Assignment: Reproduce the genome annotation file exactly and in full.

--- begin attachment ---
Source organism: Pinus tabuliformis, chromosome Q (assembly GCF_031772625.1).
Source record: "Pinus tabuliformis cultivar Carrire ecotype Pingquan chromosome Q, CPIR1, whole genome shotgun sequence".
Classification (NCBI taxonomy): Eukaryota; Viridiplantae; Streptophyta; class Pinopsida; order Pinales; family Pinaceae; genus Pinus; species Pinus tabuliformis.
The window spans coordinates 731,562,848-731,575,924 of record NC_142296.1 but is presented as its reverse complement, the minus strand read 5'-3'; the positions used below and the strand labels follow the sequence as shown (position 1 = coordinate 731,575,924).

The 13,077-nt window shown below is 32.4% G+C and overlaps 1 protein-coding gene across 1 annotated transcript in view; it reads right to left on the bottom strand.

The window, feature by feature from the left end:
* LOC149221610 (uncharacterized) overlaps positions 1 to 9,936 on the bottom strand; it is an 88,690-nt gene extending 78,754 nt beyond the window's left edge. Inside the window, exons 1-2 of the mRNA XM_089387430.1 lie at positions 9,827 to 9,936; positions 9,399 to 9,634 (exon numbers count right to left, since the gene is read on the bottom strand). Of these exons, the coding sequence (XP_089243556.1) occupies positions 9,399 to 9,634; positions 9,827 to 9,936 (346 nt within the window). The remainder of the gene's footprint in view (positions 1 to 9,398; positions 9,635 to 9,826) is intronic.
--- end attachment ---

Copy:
Source organism: Pinus tabuliformis, chromosome Q (assembly GCF_031772625.1).
Source record: "Pinus tabuliformis cultivar Carrire ecotype Pingquan chromosome Q, CPIR1, whole genome shotgun sequence".
Classification (NCBI taxonomy): Eukaryota; Viridiplantae; Streptophyta; class Pinopsida; order Pinales; family Pinaceae; genus Pinus; species Pinus tabuliformis.
The window spans coordinates 731,562,848-731,575,924 of record NC_142296.1 but is presented as its reverse complement, the minus strand read 5'-3'; the positions used below and the strand labels follow the sequence as shown (position 1 = coordinate 731,575,924).

The 13,077-nt window shown below is 32.4% G+C and overlaps 1 protein-coding gene across 1 annotated transcript in view; it reads right to left on the bottom strand.

The window, feature by feature from the left end:
* LOC149221610 (uncharacterized) overlaps positions 1 to 9,936 on the bottom strand; it is an 88,690-nt gene extending 78,754 nt beyond the window's left edge. Inside the window, exons 1-2 of the mRNA XM_089387430.1 lie at positions 9,827 to 9,936; positions 9,399 to 9,634 (exon numbers count right to left, since the gene is read on the bottom strand). Of these exons, the coding sequence (XP_089243556.1) occupies positions 9,399 to 9,634; positions 9,827 to 9,936 (346 nt within the window). The remainder of the gene's footprint in view (positions 1 to 9,398; positions 9,635 to 9,826) is intronic.